GitoLite: Your very own Git Server on Mac OS X Server
GitoLite is a simple Git server that can handle user authentication per project / branch. Even though I don’t mind too much to shell out $300 bucks for a simple business plan with GitHub I want to keep my code closer to my heart that anything else. Even though I don’t think that my server is tightly protected it is at least my fault when something goes wrong. Lately there have been reports of nasty security breaches on user data servers and even Dropbox had their account unprotected for a few hours.
The first thing I was surprised of was the fact that there is no out-of-the-box git server available as it is with Subversion. Then I tried Gitosis but ran into issues with Python and abandoned that. Later I heard about GitoLite which gave me some grief at the beginning but eventually I could make it work out. The trick was to make sure that I was focuses on the task and made sure only to proceed if the previous step worked out.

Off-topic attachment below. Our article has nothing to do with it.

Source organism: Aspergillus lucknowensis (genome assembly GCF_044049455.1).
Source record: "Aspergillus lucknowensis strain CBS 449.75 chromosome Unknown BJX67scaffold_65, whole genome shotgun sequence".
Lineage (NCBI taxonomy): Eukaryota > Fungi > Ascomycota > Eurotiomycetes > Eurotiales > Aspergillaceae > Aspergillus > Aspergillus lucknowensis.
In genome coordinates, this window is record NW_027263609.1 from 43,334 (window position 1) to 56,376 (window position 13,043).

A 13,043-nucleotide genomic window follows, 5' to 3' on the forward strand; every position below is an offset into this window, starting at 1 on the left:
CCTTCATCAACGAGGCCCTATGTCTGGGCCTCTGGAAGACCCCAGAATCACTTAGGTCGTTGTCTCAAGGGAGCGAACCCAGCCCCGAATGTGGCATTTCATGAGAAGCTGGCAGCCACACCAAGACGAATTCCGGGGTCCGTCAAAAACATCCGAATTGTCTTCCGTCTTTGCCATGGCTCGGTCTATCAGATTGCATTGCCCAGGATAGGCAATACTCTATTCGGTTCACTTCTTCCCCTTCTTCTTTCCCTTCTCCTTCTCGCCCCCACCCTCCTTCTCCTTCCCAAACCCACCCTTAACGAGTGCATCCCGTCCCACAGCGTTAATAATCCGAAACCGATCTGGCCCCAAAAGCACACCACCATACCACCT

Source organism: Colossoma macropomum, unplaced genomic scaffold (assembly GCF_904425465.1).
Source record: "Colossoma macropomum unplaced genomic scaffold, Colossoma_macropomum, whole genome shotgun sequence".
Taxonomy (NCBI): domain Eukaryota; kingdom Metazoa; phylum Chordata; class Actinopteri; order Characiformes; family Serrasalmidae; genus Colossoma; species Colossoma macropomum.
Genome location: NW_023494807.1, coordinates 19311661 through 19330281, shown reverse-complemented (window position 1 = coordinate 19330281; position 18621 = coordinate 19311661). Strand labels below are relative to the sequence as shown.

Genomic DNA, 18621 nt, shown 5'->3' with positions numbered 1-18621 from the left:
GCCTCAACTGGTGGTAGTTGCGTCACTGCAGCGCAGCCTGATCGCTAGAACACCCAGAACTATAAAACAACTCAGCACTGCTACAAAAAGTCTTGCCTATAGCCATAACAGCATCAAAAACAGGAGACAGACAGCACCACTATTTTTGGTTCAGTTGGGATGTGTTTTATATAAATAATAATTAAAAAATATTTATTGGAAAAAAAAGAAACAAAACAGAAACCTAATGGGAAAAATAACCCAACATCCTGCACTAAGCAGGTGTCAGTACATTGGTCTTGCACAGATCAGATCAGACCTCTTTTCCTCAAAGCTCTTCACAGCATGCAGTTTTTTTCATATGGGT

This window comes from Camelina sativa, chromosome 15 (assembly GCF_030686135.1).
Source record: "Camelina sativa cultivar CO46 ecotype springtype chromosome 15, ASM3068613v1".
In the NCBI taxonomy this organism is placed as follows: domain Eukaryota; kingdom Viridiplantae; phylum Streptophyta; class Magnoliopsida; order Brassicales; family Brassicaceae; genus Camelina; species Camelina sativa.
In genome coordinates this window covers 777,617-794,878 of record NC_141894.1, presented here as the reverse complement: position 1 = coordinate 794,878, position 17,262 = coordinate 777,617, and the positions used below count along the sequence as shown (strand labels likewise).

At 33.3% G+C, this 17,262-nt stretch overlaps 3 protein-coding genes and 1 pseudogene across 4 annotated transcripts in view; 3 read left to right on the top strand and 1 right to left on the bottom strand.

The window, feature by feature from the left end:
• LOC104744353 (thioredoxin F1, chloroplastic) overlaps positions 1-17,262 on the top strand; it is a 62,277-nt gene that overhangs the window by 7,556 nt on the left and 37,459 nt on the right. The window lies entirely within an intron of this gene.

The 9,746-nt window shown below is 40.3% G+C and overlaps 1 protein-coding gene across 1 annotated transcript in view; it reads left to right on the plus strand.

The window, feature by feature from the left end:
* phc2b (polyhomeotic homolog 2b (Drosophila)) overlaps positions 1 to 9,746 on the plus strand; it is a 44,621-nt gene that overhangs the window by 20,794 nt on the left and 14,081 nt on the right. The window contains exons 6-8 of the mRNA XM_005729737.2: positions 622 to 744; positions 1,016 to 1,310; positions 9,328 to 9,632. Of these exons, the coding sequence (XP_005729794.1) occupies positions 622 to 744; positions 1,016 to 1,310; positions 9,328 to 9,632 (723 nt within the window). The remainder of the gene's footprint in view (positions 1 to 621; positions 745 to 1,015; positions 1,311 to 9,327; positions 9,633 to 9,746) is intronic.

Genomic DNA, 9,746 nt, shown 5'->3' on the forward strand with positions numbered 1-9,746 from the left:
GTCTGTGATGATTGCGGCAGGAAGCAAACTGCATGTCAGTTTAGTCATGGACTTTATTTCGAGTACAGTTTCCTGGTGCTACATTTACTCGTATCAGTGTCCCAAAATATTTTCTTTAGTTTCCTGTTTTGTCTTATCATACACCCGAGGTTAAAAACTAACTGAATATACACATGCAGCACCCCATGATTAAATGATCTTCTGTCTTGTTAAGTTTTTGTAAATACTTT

Update: I copied this documentation to my XWiki.
To install Gitolite you need to follow these steps and make sure that all work before go to the next. Unfortunately the error message are cryptic and so it is hard to figure out what is wrong.
- This installation is tested for Mac OS X Snow Leopard (10.6) Server
- Make sure that each step worked nicely
- I tested the installation on a Mac OS X server and on a workstation you need to create the user account yourself. Make sure that you can login as the given user.
- SSH can be nasty at times so I make sure that it works before going on. This means we need to undo a step later but it is worth while.